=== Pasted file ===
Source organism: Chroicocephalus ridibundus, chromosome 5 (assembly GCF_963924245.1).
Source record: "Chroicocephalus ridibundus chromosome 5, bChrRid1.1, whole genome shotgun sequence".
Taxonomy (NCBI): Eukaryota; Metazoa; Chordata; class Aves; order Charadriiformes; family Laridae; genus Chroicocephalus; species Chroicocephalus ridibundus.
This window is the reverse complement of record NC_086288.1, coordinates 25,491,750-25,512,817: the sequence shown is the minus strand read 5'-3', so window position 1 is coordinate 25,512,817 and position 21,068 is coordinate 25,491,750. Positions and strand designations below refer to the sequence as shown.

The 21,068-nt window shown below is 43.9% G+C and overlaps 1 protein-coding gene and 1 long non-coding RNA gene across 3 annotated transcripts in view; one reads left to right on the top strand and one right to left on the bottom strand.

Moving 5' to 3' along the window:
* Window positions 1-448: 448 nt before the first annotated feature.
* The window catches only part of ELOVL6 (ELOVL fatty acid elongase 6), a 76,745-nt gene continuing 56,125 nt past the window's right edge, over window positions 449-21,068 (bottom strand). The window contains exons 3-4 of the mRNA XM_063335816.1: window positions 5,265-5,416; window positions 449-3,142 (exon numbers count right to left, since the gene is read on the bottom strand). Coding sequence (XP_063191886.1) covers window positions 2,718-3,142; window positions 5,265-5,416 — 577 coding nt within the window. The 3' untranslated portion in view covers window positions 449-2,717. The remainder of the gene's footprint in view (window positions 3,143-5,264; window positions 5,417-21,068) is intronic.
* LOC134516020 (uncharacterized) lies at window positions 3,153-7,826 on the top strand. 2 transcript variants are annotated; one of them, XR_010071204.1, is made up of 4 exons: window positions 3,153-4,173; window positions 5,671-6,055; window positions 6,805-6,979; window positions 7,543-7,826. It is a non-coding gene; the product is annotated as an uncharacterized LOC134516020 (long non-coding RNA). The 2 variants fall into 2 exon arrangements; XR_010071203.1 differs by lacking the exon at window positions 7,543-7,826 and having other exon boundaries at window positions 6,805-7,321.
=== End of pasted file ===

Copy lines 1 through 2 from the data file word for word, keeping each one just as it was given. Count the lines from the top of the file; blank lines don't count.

Source organism: Chroicocephalus ridibundus, chromosome 5 (assembly GCF_963924245.1).
Source record: "Chroicocephalus ridibundus chromosome 5, bChrRid1.1, whole genome shotgun sequence".